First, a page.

Qatar and Japan show why Copa America is perfect for Australia


When Australia were in Oceania, there were dreams of more competitive football. Next year should be something else.

If hindsight is always 20/20 then it is also clear that all Australian football fans should be looking forward to the Copa America next year.

There is nothing to dislike, with even the kick-off times better for viewers Down Under than many international tournaments.

After one game in the 2019 competition, Asian invitees Qatar and Japan have had mixed experiences. Qatar fought back against Paraguay to draw 2-2 and were left a little frustrated that a first ever competitive game outside Asia did not end with victory.

Perhaps it was not surprising then that Paraguay boss Eduardo Berizzo complained after the final whistle about the Asian teams.

"Don't take it wrong,” he said. “... Maybe it sounds a little acidic today, just after playing against [Qatar]. But I firmly believe the Copa America should be played by all the American teams in one tournament – CONCACAF and CONMEBOL together."

There is some debate as to whether Asian teams should be invited to participate in the Copa America but arguments against do not come from the world’s biggest continent. It is a great opportunity to get way outside comfort zones in terms of environment, atmosphere, culture and opposition.

Qatar are Asian champions and looking to test themselves in a tournament environment ahead of the 2022 FIFA World Cup, to be played on home soil. When you have never appeared on the global stage, taking on the likes of Argentina and Colombia in South America is a learning experience that does not come around very often.

It may well be that the Maroons don’t make it out of the group stage but that is hardly the point and perhaps exactly what organisers desire as it wouldn’t do for an Asian team to go and win the whole thing.

Whatever happens, a young team will fly home all the better for their time in Brazil and a step closer to the holy grail; success in the 2022 World Cup. The one downside for Qatar is that their performances may reduce one of their greatest assets - that of being underestimated.

After good friendly results against South American and European opposition in 2018, the amazing Asian Cup triumph (19 goals scored and just one conceded), the team’s reputation is on the rise but holding their own in South America would be something differently entirely.

Japan’s 4-0 loss in the opening game to Chile does not look good and will add credence to Berizzo’s claim that teams from outside the Americas should not be allowed. But then the Samurai Blue are openly using South America’s biggest tournament to prepare for what is largely an under-23 tournament - the 2020 Olympics in Tokyo.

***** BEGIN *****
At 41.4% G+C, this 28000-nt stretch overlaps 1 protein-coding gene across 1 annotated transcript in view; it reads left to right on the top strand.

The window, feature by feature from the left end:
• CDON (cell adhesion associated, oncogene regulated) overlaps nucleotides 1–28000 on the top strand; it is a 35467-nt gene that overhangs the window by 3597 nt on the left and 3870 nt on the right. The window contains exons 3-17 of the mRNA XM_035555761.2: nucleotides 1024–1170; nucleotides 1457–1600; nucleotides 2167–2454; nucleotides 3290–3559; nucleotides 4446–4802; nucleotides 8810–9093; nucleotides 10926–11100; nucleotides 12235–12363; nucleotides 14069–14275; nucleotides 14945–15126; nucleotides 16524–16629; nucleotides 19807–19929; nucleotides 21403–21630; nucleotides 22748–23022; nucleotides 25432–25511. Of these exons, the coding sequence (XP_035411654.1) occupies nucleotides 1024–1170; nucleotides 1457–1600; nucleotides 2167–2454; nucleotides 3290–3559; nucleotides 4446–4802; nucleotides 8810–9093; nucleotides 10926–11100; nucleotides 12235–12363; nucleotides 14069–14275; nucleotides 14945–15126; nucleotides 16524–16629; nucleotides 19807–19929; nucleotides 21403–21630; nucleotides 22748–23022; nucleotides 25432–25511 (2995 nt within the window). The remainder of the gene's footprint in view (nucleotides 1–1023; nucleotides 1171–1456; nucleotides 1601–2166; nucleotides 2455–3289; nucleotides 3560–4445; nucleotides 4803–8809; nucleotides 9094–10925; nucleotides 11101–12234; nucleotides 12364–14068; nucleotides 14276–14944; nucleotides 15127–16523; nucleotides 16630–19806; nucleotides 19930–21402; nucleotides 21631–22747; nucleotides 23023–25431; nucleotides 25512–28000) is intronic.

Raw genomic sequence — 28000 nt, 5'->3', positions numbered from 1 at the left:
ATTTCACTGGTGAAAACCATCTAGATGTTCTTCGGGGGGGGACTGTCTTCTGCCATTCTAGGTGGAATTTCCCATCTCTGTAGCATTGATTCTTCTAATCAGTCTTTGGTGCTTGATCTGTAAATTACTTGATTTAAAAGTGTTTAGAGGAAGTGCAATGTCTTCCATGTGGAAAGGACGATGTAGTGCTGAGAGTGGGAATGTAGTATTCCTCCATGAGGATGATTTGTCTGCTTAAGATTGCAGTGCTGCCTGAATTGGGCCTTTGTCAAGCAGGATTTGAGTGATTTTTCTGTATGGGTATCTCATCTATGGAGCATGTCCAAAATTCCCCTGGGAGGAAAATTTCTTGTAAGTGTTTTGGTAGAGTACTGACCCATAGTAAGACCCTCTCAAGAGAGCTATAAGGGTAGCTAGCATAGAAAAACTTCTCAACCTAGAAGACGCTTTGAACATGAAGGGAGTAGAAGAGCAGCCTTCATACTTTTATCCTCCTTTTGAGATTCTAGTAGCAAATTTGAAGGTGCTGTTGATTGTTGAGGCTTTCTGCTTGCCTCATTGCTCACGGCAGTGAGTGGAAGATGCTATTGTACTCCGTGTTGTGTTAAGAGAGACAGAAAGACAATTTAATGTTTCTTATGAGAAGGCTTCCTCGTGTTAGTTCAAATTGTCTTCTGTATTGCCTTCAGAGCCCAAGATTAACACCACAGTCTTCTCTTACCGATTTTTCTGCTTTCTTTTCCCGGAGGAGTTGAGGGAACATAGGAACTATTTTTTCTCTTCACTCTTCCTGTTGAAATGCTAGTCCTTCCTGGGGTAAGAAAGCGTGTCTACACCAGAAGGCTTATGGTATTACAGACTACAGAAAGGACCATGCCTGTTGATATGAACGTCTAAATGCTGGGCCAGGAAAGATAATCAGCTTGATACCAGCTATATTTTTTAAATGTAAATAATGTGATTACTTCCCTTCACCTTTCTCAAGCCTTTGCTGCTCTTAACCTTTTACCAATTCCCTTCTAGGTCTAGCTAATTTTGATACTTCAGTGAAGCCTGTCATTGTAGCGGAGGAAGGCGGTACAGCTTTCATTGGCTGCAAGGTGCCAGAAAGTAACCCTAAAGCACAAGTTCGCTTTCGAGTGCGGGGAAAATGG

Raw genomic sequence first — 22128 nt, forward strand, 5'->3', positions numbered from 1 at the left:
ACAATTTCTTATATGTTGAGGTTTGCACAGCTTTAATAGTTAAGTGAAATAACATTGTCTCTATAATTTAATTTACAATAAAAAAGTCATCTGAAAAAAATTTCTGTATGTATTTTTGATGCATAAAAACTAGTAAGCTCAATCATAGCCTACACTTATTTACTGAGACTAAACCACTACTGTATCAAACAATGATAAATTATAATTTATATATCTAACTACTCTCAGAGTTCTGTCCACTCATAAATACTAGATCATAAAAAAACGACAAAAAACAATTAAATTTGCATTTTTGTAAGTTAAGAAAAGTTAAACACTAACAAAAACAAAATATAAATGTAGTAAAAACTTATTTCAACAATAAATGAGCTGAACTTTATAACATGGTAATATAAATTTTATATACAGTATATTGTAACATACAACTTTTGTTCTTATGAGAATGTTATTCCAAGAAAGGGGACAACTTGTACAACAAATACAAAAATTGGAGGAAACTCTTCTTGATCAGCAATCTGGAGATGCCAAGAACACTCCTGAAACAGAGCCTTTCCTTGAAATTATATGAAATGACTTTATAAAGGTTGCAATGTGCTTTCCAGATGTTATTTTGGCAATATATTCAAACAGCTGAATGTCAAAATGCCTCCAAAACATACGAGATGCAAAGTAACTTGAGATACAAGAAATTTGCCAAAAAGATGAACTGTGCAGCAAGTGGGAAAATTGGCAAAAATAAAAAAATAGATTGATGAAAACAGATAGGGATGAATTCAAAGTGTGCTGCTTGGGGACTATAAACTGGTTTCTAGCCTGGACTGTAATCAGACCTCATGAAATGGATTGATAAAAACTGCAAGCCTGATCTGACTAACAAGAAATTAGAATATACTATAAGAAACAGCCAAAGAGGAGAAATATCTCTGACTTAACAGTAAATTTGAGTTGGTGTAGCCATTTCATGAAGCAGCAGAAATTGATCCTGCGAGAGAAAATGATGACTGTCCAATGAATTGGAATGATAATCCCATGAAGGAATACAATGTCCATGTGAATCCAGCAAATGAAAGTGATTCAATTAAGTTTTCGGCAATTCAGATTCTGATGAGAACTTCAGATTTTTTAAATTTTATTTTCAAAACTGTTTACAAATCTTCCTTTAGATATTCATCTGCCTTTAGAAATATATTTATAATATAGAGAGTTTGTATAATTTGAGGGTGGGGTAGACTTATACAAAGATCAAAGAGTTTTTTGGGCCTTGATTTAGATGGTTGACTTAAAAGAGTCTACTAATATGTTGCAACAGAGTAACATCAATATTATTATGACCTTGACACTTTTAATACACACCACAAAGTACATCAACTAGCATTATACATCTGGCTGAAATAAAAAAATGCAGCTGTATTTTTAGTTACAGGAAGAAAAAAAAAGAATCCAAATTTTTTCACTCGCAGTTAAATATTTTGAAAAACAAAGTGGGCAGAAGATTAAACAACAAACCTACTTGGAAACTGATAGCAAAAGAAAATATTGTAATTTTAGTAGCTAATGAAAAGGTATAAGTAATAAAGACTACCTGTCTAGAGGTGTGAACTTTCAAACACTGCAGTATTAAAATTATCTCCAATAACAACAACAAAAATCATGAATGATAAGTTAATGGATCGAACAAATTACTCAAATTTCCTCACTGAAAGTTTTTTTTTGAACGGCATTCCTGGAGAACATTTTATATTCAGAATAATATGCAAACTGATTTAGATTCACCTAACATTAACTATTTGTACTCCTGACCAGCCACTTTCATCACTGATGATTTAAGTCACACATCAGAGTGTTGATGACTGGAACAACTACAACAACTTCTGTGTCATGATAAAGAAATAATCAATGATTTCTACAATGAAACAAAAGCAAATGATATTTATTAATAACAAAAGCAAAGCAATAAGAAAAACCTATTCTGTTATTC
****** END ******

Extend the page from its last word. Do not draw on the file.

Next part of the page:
That can’t be disputed but it is a matter of opinion whether a young Japan team is good enough to compete in the Copa. A 4-0 loss suggests not but the Asian powerhouse were much better than the scoreline indicates and had plenty of chances against a much more experienced team.

It is not a surprise that such a young side would have problems converting good opportunities into goals - after all, the seniors have had similar struggles for years. The loss will be painful for Japan but the experience will stand these youngsters in great stead for the future starting next year and beyond.

The same will be true for Australia, whatever team goes to Argentina and/or Colombia next year.

“The benefits of participating in the tournament are wide ranging,” said David Gallop, chief executive of Football Federation Australia.

“Our team will benefit from the experience of testing themselves out against some of the best players in the world. On the commercial side, exposing our national team on a global stage has significant upside as well.”

Perhaps there is no need at this point to trumpet the commercial benefits but Gallop is right that this is something to be excited about in a football sense.

The only concern is the second round of qualification for the 2022 World Cup. Australia will be in action in the final games on June 4 and June 9. The latter game takes place three days before the Copa America kicks off.

If there is any sense when the draw is made then the Socceroos will be placed into the last group in the tournament and won’t be in action immediately. That would just give enough time to play in Asia and then travel to South America. If all goes well in qualification, then Australia will be through to the third round before the final game.

Such a competitive schedule would have been the stuff of dreams when Australia were stuck in Oceania. You don't need 20/20 hindsight to see that.